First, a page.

Retail sales and the media are examples of business activities in which digitalisation is causing thorough changes right now. A similar upheaval is at hand in manufacturing as well.
Industry has already utilised data technology in many ways, both in products and their design, and also in the direction of production and automation. Nevertheless, upcoming changes spurred by the industrial internet and new manufacturing technologies are so comprehensive that German industrial interest groups are using the expression "Industrial revolution 4.0" to describe this phase of development.
The industrial internet is a key driver of the industrial revolution. The products and systems are capable of collecting information about their activities and exchanging it with each other. It has been estimated that 80 percent of the new business activities in the so called Internet of Things are in the service sector.
Alongside the industrial Internet, new manufacturing technologies are emerging, such as additive manufacturing (3D printing). When the limits of processibility no longer guide the planning of components and products, the characteristics of products, both with respect to geometry and materials can be optimised. Placing production closer to the customers, dispersing production, and tailoring products to the needs of individual customers will be easier.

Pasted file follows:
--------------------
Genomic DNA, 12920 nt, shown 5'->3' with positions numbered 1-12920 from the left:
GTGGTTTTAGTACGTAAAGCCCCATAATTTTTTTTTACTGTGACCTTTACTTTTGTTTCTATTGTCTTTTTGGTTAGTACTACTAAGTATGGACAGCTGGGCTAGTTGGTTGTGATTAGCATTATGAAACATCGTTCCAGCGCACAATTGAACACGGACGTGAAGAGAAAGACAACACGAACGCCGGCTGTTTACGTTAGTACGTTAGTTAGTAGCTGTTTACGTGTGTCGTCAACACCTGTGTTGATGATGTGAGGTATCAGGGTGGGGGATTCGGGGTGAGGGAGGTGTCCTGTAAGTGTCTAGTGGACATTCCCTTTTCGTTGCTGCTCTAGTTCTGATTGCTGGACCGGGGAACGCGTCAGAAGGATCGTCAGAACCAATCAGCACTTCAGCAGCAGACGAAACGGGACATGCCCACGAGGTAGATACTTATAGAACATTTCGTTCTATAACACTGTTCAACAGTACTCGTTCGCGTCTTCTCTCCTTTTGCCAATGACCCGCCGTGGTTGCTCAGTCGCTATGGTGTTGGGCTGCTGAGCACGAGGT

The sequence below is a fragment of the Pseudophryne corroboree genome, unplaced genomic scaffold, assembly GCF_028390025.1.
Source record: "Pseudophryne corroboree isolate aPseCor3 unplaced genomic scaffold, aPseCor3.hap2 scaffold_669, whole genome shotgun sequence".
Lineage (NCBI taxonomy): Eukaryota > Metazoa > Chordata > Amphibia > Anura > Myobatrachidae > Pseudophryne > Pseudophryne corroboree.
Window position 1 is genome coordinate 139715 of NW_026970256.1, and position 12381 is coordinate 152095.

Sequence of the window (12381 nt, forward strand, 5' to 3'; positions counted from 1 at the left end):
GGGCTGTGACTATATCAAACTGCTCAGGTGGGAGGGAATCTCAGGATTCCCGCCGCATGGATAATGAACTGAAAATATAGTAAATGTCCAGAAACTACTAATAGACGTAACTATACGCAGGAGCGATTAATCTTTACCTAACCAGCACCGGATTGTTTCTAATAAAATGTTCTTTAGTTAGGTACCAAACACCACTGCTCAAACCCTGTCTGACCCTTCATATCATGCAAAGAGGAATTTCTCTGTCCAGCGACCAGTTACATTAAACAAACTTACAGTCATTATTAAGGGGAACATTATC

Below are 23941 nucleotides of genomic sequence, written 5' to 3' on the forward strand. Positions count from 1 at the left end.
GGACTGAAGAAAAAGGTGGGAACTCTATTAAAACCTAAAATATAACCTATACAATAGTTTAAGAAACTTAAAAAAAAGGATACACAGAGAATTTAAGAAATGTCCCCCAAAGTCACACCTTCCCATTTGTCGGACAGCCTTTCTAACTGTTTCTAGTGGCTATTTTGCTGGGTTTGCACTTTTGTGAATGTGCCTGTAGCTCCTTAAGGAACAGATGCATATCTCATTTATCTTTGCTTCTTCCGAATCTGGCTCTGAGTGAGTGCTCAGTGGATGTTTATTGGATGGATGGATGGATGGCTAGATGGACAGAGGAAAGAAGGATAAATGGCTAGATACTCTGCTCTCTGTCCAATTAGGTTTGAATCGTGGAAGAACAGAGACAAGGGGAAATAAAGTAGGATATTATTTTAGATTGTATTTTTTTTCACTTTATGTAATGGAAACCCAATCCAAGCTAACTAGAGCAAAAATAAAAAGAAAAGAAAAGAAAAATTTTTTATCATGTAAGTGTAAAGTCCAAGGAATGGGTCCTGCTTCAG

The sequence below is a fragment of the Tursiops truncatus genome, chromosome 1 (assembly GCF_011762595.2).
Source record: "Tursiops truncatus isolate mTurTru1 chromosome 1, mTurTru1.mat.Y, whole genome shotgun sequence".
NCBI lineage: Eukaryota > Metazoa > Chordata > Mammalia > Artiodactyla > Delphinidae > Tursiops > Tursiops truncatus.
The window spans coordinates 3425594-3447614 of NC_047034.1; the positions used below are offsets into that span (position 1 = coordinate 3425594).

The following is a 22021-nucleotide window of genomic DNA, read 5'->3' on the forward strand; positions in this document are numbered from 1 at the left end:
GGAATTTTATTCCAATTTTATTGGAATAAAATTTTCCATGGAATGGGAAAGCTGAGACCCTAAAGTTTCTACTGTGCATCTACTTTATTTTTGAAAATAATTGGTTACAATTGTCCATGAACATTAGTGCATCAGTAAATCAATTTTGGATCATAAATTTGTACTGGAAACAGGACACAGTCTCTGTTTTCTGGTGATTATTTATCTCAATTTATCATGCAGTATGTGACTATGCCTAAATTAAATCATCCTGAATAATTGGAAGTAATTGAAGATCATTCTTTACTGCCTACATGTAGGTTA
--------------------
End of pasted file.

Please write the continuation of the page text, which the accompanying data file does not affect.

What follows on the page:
In the upheaval that is under way the forerunners will reap the greatest benefits. Others might have to experience only the negative sides of digitalisation in the form of a loss of present business activities. Tekes is financing trailblazers who want to upgrade products, services, and production with the help of the industrial Internet and new manufacturing technologies.
Director, growth companies
Twitter: @KariKomulainen #uudistuvateollisuus